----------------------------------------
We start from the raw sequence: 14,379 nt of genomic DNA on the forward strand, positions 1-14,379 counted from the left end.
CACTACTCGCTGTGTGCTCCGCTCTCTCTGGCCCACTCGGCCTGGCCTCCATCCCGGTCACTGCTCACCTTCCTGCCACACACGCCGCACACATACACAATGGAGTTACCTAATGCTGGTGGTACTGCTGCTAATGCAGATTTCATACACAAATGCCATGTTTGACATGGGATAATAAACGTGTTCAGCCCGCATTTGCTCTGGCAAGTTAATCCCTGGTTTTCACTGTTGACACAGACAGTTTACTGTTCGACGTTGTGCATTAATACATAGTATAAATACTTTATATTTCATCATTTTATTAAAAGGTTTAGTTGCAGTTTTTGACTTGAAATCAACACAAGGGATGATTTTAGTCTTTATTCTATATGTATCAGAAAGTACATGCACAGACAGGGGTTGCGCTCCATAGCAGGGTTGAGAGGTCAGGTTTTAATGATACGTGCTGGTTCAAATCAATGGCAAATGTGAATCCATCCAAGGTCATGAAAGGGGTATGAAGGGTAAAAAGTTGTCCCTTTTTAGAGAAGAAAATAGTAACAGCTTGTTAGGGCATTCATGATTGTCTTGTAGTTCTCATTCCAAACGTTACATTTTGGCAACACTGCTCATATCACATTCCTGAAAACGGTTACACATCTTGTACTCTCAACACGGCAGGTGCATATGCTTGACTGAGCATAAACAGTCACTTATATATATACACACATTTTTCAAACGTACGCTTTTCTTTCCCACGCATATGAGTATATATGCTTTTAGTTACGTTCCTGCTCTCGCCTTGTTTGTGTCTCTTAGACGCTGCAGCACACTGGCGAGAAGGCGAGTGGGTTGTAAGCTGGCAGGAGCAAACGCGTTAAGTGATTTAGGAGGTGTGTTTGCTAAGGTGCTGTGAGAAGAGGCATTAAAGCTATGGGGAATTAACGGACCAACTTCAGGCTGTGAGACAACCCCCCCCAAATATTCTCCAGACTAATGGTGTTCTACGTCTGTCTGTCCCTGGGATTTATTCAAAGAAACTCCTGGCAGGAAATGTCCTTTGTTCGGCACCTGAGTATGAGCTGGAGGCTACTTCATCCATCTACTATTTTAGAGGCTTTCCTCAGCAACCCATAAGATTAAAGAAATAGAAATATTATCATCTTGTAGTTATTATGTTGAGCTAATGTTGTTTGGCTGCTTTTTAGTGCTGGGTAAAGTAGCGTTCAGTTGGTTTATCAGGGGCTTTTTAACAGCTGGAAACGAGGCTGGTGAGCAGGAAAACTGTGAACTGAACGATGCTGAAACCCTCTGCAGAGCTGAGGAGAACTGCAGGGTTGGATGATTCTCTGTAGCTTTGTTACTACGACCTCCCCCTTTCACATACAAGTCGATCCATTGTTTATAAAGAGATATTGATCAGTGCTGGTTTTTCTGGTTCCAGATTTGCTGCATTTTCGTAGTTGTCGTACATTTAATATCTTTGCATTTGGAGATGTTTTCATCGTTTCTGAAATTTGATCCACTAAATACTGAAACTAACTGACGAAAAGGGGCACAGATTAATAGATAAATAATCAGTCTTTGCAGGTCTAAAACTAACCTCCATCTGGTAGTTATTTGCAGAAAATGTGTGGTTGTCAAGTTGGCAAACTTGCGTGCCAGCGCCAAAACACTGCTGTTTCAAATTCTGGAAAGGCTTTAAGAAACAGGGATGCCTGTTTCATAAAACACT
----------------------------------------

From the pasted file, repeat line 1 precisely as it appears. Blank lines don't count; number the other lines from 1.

We start from the raw sequence: 14,379 nt of genomic DNA on the forward strand, positions 1-14,379 counted from the left end.